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Bay Area architect builds home using salvaged car parts
Sure, it boasts passive solar design, sustainable landscaping and dual-flush toilets, but the real eco-showstopper at the Wanaselja-Leger residence? That would be the awnings and siding fabricated from junked cars.
From DIY shipping container homes to 450-square-foot “unfolding apartments” in Manhattan to airy pied-à-terres carved out of derelict French garages, filmmaker Kirsten Dirksen and the gang over at faircompanies have been on a roll as of late when it comes to giving viewers an inside look at remarkably creative — and provocative — low-impact living arrangements both on land and at sea. Well, sea-ish. I’m always thrilled when the newest faircompanies video is released. (Kirsten, where do you find your subjects? Or do they find you?)
One of the latest videos from faircompanies definitely qualifies as a doozy, and I’m thinking that you’ll enjoy it, especially those of you who have spent time in auto salvage yards daydreaming about what you could possibly create out of, umm, minivan windows and car roofs.
For Berkeley, Calif.-based eco-architect and auto enthusiast Karl Wanaselja, the time he spent rummaging around junk yards (we’re talking several months here) resulted in a 1,140-square-foot, two-bedroom home with glass awnings that in a previous life were Dodge Caravan windows and fish scale-inspired siding carefully fabricated from 104 car roofs.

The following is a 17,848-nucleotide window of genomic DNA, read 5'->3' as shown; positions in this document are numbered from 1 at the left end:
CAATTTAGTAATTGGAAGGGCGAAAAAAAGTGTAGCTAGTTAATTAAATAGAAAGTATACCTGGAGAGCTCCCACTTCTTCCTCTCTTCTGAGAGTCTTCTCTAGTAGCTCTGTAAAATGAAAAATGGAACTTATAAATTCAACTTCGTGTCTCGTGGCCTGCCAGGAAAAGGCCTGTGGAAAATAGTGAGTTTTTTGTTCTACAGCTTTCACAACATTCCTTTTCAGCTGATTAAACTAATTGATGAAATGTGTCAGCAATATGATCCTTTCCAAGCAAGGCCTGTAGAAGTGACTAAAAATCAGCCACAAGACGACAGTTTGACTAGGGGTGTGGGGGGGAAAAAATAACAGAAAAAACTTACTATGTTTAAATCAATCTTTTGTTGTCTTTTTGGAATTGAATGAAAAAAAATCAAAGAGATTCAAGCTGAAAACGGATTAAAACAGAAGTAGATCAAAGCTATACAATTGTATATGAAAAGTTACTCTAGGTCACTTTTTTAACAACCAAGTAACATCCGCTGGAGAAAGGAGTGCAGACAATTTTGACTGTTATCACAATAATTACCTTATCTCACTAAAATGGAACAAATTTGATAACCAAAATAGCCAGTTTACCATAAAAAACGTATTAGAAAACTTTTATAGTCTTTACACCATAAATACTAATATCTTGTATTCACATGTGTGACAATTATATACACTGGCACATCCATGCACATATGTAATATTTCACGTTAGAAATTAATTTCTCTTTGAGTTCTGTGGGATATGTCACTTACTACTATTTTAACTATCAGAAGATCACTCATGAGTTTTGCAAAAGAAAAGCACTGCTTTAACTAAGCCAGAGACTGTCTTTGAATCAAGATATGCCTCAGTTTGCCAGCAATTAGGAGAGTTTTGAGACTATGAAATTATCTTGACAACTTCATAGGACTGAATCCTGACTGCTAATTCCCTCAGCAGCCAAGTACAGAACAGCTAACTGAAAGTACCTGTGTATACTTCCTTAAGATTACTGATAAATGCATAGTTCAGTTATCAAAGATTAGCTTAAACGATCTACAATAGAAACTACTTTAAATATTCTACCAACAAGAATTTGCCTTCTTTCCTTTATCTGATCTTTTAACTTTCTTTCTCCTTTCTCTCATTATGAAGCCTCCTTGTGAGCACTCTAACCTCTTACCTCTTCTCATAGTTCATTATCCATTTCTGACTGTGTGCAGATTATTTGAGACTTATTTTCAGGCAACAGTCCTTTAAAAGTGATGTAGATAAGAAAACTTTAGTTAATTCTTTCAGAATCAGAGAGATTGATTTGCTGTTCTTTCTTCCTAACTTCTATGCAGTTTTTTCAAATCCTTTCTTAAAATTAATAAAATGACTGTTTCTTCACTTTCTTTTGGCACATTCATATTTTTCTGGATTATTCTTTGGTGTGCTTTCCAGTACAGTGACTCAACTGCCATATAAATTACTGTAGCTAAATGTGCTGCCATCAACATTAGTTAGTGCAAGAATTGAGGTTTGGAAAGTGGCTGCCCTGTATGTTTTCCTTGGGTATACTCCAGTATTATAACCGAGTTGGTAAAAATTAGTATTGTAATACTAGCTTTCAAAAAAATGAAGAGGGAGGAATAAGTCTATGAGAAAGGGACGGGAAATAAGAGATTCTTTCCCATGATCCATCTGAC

And Wanaselja just didn’t stop at junked car parts. Other reclaimed materials such as poplar bark leftover from furniture manufacturing in North Carolina along with salvaged redwood are incorporated into the design of the slender, sustainable home that was built as an infill project on a narrow lot in a historic neighborhood near Berkeley's downtown core. To top it off, behind the main house in the backyard there’s a shipping container repurposed as Wanaselja’s architecture studio that he shares with his business partner and wife, Cate Leger. Before becoming a Build It Green-certified architect herself, Leger worked for the EPA and various environmental nonprofits in Washington, D.C.
To be clear, this isn’t some ramshackle, post-apocalyptic junkyard hut out of “Mad Max” (although Wanaselja’s plans for a future home built from crushed cars “stacked like bricks” seems to veer in that direction). It’s an elegant, energy-efficient and "resolutely green" home — dubbed "McGee House," the passive solar home boasts solar hot water heating, cellulose insulation, Energy Star appliances, drought-tolerant landscaping, and other eco-friendly features — that sticks out just enough from neighboring homes so that teenage daughter Chloe has to explain to friends’ parents dropping her off for the first time to “look for the house that’s different.” Take a look for yourself and let me know what you think.
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